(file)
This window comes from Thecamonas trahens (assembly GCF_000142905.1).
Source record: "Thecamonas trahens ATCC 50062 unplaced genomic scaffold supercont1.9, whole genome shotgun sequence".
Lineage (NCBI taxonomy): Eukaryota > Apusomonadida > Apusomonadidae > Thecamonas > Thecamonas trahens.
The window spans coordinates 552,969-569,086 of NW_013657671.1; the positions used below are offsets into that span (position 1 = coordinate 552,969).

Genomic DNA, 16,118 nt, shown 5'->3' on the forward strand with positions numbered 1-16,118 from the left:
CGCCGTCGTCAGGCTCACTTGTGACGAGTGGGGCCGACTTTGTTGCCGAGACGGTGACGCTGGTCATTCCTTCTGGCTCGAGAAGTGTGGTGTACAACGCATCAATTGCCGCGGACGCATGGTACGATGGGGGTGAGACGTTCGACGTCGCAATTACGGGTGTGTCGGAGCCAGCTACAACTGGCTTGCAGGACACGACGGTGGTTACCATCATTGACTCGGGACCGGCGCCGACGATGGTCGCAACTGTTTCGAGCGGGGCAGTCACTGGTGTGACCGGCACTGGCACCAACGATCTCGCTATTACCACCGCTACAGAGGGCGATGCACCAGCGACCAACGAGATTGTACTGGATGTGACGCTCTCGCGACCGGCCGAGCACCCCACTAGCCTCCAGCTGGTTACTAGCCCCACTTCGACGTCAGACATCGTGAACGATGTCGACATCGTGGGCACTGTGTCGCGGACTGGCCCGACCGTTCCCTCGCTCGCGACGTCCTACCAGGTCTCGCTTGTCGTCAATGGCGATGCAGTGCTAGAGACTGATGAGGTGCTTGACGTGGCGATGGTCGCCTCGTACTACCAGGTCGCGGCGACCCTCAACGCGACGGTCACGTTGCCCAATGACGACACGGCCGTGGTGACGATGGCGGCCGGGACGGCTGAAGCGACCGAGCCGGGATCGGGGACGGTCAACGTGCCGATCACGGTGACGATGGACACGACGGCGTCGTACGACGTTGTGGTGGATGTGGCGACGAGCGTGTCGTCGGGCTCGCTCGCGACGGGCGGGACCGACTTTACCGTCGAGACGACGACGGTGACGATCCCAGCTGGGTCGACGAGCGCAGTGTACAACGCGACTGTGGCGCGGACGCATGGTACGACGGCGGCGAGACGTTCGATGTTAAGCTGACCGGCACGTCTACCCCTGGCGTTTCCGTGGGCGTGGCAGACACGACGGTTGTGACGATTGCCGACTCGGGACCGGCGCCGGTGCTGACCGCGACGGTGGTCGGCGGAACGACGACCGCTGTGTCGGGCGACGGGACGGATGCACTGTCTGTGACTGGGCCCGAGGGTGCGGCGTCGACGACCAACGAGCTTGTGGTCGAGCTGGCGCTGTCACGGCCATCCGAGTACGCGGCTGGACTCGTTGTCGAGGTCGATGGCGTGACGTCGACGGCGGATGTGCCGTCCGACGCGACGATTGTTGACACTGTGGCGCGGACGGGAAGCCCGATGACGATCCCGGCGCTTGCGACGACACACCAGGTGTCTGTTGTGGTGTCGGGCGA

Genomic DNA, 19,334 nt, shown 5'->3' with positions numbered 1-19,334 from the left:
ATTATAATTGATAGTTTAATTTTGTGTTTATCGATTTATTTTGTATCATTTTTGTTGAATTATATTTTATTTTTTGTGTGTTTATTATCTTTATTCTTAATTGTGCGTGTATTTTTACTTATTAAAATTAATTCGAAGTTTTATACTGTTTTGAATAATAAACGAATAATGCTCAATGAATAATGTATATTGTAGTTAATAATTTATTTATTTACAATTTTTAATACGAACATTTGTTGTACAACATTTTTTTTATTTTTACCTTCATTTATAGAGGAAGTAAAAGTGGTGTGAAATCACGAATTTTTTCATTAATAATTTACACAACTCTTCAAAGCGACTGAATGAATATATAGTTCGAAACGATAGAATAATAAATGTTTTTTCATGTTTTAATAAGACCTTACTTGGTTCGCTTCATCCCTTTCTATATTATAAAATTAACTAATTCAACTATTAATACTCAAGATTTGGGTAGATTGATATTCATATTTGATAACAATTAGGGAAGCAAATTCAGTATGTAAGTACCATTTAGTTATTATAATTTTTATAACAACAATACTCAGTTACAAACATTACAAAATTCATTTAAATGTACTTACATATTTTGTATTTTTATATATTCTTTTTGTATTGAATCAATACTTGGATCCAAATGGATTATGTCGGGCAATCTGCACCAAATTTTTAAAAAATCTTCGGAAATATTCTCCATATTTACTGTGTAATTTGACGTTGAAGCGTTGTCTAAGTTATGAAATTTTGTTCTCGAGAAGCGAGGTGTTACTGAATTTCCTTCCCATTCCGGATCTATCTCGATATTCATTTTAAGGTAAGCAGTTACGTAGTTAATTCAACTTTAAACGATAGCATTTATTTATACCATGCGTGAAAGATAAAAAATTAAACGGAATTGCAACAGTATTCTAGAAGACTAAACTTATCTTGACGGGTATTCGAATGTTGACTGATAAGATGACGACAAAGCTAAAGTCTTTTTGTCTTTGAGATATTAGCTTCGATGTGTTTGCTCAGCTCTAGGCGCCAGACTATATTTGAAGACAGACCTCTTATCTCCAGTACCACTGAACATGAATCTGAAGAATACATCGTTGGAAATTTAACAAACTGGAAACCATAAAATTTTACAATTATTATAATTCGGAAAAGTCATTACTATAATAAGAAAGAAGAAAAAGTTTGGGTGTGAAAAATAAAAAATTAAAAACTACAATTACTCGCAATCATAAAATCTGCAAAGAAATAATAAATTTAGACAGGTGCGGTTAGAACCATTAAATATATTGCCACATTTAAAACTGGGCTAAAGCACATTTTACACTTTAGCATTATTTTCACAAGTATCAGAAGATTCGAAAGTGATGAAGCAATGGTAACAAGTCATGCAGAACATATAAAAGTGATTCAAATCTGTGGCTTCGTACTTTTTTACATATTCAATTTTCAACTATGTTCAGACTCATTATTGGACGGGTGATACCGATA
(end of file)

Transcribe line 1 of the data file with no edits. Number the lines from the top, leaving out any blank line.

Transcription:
This window comes from Thecamonas trahens (assembly GCF_000142905.1).